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Blueberry-Buttermilk Smoothie

By Rex Goode

Julia Child

Of the many things I don’t understand, one of the biggest is why people don’t like buttermilk. I love it. Very few things make me want to lick the container. It is so utterly delicious that I almost cry for joy when I drink it. I know it’s a little dramatic, but that’s me.

I was watching Julia Child one day on one of those cooking shows where she had a guest chef. I don’t remember what was being made. I think it was some kind of fruit tart. I just remember that at the end of the show Julia tasted the item. She broke out into tears of joy. Now, who wouldn’t want to cook something so well that it made Julia Child cry? It was that good! That is the way I feel about buttermilk.

In this I am alone in my family. I had one or two kids who liked it for awhile, but they all have now decided they don’t like it. My wife utterly hates it. Personally, I think that most people hate it because they were expecting something else and were surprised at the stark taste. I mean it has the words “butter” and “milk” in its name, so one might expect a sweet, creamy taste. Once a person’s expectations are shattered, I think the mind goes closed never to open again.

My Mom

On the other hand, my mother approached letting me taste my first buttermilk with some parental wisdom. She wouldn’t let me have any. She said I probably wouldn’t like it. She warned me up front that it didn’t taste like butter or like milk.

We were in a coffee shop. We had ordered breakfast. Mom ordered milk for me and buttermilk for her. I begged her to let me have some buttermilk, but she said, “We can’t afford to waste money. You’ll take one sip and decide you don’t like and then it will be wasted.”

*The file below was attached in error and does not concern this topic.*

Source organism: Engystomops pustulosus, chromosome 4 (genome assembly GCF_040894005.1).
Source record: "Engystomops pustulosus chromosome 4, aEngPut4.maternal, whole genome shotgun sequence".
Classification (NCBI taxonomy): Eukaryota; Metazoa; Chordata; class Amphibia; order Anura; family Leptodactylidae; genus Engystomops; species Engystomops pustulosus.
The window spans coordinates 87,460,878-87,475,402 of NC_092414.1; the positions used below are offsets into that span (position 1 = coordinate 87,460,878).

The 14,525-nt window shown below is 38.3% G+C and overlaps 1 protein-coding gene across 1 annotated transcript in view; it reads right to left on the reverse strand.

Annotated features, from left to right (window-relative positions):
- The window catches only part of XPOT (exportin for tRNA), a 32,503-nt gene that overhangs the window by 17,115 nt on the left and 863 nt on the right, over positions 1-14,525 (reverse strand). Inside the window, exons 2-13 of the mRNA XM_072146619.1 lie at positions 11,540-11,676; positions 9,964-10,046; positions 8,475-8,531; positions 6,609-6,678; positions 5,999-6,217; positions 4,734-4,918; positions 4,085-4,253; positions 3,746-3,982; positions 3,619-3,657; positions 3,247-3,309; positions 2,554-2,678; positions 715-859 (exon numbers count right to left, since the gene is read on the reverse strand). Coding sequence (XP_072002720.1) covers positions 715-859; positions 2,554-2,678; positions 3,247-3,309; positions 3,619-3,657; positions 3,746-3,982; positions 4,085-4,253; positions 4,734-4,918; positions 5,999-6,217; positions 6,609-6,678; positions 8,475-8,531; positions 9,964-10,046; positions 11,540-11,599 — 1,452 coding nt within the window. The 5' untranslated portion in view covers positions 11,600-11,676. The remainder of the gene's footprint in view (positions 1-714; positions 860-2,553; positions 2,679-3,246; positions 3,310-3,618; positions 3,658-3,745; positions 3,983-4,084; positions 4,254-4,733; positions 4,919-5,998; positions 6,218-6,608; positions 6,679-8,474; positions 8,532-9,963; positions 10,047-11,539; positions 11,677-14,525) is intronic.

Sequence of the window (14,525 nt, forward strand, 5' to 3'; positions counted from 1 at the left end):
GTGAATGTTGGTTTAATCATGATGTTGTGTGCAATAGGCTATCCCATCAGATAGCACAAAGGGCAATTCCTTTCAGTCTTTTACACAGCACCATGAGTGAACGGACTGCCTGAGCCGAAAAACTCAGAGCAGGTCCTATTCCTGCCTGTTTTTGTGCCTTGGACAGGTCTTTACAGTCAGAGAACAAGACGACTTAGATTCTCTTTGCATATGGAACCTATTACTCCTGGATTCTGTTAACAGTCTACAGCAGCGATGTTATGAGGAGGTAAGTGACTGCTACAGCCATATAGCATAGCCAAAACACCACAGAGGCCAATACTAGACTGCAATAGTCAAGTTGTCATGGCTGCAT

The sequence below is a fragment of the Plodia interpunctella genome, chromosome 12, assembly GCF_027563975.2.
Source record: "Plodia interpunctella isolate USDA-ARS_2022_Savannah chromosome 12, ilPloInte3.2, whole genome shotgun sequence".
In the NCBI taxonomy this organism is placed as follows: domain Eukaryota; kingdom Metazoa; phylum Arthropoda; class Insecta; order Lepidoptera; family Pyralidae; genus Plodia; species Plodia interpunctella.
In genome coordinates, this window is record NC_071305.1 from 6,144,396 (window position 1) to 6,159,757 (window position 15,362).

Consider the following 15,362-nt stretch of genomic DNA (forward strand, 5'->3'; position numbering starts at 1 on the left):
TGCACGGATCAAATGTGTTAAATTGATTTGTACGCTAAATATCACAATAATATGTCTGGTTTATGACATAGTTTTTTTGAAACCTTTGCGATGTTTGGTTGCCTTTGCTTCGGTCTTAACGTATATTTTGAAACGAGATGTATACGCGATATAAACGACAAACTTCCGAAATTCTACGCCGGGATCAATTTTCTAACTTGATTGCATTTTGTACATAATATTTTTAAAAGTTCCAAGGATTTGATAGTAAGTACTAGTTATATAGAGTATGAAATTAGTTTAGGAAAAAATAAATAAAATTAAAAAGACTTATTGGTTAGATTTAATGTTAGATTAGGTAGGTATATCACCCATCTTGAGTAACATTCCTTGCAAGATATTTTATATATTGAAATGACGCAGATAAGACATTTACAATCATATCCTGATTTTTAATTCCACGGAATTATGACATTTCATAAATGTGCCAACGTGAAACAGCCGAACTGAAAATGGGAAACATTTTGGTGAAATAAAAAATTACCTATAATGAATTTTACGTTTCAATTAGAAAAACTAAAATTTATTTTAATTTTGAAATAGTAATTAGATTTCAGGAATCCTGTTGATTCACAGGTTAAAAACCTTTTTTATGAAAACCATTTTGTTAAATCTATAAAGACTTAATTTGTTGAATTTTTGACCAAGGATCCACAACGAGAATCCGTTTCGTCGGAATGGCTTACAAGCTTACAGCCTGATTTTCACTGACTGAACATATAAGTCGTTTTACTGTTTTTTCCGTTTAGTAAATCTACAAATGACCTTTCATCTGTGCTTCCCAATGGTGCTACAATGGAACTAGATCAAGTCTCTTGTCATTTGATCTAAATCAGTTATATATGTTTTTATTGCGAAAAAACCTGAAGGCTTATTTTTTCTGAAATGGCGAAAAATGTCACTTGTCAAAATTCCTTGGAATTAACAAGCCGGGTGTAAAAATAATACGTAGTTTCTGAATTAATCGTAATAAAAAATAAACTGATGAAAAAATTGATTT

So, when the food came, she salted and peppered her buttermilk, stirred it up with a spoon, and drank it down pausing for exclamations of joy and satisfaction. I watched that glass over the next few minutes. The characteristic streaks on the sides of the glass as pieces of the thick liquid settled to the bottom fascinated me.

Again I pleaded with her to let me try it. She made a deal with me. She would order some for me if I promised I would drink the whole thing even if I absolutely hated it. I agreed.

My glass of the divine liquid came. She offered to salt and pepper it for me, but I wanted to try it without first. I smelled it. Seemed OK. I took a little sip, so little that I couldn’t really taste it at all. I took a bigger drink. It was on my upper lip.

It certainly tasted differently than anything I had ever had before, but I liked it. The unmitigated boldness of the flavor didn’t deter me. It made it better. I almost declined to have anything so base as salt and pepper defile it, but I agreed to let her season it for me. I drank again. Even better. I’ve been a fan ever since.

Years later, when I was a teenager, Mom made a buttermilk and orange sherbet shake for me. Wow! It was amazing!

So, this morning, my wife asked me to make her a smoothie with our Magic Bullet. This is one of those highly advertised gadgets you think won’t ever work or live up to the infomercials about it, or that you don’t need as badly as you think you did when you got it. The Magic Bullet has been a really smart purchase for it. We almost exclusively use it for smoothies, but it is so much more convenient and easy to use than a big bulky blender. It lives up to all of its claims.

The other day, I had improvised a smoothie from the blueberries we grow in our backyard. She asked me to make one for her today. So, I did. It just has frozen vanilla yogurt, low fat milk, and frozen blueberries. Don’t ask me the proportions. I am an artiste!

I wondered what I would have for breakfast and then I remembered the buttermilk I had in the refrigerator. What if I used it instead of milk? I tried it.  I cried a little. Julia would have been impressed.

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